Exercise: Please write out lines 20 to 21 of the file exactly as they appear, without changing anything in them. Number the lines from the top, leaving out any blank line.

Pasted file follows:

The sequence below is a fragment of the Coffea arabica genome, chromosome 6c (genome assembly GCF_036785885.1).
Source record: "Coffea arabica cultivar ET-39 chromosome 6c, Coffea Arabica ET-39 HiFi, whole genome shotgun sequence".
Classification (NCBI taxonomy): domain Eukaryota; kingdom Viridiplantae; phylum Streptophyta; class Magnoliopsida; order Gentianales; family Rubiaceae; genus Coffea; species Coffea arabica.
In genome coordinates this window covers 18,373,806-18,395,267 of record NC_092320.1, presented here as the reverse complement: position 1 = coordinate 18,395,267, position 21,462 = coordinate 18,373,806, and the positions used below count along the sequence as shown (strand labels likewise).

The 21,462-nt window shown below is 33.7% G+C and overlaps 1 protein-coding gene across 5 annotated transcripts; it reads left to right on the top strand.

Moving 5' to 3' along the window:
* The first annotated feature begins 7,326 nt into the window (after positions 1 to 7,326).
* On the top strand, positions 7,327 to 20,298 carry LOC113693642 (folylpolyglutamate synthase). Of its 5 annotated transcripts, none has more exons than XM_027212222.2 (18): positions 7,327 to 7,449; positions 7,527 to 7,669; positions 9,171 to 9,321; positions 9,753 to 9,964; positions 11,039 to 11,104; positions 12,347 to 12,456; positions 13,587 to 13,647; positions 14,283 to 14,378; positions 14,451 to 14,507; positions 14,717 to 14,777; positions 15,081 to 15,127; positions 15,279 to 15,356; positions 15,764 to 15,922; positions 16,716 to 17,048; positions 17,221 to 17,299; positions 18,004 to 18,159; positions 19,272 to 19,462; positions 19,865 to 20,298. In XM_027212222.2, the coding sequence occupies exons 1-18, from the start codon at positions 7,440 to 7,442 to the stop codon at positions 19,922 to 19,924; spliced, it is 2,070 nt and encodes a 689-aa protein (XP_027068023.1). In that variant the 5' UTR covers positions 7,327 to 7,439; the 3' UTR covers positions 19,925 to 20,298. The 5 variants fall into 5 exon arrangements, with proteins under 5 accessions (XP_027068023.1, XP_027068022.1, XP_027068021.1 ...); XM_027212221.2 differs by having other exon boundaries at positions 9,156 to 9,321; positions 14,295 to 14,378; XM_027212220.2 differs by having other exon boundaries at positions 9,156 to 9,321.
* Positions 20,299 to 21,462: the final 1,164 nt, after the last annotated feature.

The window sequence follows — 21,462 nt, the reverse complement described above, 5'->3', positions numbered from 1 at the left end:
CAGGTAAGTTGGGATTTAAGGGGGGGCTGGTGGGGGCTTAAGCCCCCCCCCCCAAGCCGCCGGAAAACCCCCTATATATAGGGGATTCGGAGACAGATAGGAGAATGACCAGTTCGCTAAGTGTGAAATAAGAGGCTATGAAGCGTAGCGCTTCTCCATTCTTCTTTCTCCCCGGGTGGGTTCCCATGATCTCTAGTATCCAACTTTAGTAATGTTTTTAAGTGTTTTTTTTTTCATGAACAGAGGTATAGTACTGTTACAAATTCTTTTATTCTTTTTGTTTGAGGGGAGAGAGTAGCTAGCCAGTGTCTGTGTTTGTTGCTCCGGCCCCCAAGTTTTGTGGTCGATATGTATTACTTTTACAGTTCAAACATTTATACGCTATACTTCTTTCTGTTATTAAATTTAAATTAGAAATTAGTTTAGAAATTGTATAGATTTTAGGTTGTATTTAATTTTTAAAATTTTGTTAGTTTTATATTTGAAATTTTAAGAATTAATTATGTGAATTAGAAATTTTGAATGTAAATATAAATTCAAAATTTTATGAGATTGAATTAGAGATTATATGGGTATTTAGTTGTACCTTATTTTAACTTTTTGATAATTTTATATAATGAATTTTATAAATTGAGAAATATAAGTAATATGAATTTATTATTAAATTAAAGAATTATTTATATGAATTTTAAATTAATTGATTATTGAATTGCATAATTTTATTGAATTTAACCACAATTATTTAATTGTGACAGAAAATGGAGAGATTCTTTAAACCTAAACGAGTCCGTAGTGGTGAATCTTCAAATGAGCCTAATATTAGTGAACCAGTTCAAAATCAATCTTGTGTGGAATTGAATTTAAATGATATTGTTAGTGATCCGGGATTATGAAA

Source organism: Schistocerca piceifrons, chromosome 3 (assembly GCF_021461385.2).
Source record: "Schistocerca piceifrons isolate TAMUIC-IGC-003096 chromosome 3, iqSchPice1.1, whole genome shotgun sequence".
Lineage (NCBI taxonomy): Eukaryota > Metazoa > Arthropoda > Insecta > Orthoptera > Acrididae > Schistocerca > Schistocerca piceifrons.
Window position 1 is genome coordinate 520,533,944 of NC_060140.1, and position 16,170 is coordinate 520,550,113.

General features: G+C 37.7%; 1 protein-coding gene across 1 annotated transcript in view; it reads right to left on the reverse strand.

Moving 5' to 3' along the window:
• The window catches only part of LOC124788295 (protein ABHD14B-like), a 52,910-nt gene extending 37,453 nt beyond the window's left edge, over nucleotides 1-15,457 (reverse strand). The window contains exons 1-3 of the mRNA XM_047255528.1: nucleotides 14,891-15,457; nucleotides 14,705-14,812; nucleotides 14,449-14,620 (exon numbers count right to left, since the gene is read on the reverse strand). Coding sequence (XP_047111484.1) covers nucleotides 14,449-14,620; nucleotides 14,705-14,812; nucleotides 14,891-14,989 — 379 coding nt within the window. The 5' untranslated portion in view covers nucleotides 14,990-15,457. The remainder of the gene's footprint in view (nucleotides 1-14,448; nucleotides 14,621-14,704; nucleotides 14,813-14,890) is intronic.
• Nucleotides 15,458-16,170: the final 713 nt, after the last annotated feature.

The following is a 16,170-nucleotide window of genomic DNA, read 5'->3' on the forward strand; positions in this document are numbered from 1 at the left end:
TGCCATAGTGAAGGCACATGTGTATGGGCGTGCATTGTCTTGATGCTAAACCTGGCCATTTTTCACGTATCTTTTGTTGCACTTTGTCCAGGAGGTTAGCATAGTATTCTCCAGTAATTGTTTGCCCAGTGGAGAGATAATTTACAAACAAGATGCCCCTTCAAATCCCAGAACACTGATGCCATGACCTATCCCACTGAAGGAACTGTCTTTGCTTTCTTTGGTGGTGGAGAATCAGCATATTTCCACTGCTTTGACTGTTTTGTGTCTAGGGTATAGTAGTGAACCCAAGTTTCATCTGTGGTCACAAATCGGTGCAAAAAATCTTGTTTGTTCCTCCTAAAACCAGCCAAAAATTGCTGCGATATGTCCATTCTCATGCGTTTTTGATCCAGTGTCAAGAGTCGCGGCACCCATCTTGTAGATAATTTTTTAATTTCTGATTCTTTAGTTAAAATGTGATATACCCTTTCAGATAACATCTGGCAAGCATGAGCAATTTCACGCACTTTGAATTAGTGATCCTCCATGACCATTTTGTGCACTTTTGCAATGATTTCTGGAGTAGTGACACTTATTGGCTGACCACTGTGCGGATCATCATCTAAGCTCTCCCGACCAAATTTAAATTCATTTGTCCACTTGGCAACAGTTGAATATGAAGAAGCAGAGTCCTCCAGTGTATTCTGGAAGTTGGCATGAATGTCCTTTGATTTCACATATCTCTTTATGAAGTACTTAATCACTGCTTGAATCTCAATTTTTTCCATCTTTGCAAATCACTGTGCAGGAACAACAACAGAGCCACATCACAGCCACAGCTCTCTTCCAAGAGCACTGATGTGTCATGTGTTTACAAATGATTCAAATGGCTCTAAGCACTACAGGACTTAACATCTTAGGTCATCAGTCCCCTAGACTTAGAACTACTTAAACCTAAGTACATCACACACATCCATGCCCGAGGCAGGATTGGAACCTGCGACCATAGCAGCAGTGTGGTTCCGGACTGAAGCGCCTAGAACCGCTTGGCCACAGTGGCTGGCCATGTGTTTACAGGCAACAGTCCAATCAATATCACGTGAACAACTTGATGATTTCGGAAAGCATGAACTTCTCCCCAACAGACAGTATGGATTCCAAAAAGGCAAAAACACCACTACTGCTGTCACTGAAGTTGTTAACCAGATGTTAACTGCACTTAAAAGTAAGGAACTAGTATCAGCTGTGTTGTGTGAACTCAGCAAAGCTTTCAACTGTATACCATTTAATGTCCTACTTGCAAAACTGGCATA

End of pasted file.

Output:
The following is a 16,170-nucleotide window of genomic DNA, read 5'->3' on the forward strand; positions in this document are numbered from 1 at the left end:
TGCCATAGTGAAGGCACATGTGTATGGGCGTGCATTGTCTTGATGCTAAACCTGGCCATTTTTCACGTATCTTTTGTTGCACTTTGTCCAGGAGGTTAGCATAGTATTCTCCAGTAATTGTTTGCCCAGTGGAGAGATAATTTACAAACAAGATGCCCCTTCAAATCCCAGAACACTGATGCCATGACCTATCCCACTGAAGGAACTGTCTTTGCTTTCTTTGGTGGTGGAGAATCAGCATATTTCCACTGCTTTGACTGTTTTGTGTCTAGGGTATAGTAGTGAACCCAAGTTTCATCTGTGGTCACAAATCGGTGCAAAAAATCTTGTTTGTTCCTCCTAAAACCAGCCAAAAATTGCTGCGATATGTCCATTCTCATGCGTTTTTGATCCAGTGTCAAGAGTCGCGGCACCCATCTTGTAGATAATTTTTTAATTTCTGATTCTTTAGTTAAAATGTGATATACCCTTTCAGATAACATCTGGCAAGCATGAGCAATTTCACGCACTTTGAATTAGTGATCCTCCATGACCATTTTGTGCACTTTTGCAATGATTTCTGGAGTAGTGACACTTATTGGCTGACCACTGTGCGGATCATCATCTAAGCTCTCCCGACCAAATTTAAATTCATTTGTCCACTTGGCAACAGTTGAATATGAAGAAGCAGAGTCCTCCAGTGTATTCTGGAAGTTGGCATGAATGTCCTTTGATTTCACATATCTCTTTATGAAGTACTTAATCACTGCTTGAATCTCAATTTTTTCCATCTTTGCAAATCACTGTGCAGGAACAACAACAGAGCCACATCACAGCCACAGCTCTCTTCCAAGAGCACTGATGTGTCATGTGTTTACAAATGATTCAAATGGCTCTAAGCACTACAGGACTTAACATCTTAGGTCATCAGTCCCCTAGACTTAGAACTACTTAAACCTAAGTACATCACACACATCCATGCCCGAGGCAGGATTGGAACCTGCGACCATAGCAGCAGTGTGGTTCCGGACTGAAGCGCCTAGAACCGCTTGGCCACAGTGGCTGGCCATGTGTTTACAGGCAACAGTCCAATCAATATCACGTGAACAACTTGATGATTTCGGAAAGCATGAACTTCTCCCCAACAGACAGTATGGATTCCAAAAAGGCAAAAACACCACTACTGCTGTCACTGAAGTTGTTAACCAGATGTTAACTGCACTTAAAAGTAAGGAACTAGTATCAGCTGTGTTGTGTGAACTCAGCAAAGCTTTCAACTGTATACCATTTAATGTCCTACTTGCAAAACTGGCATA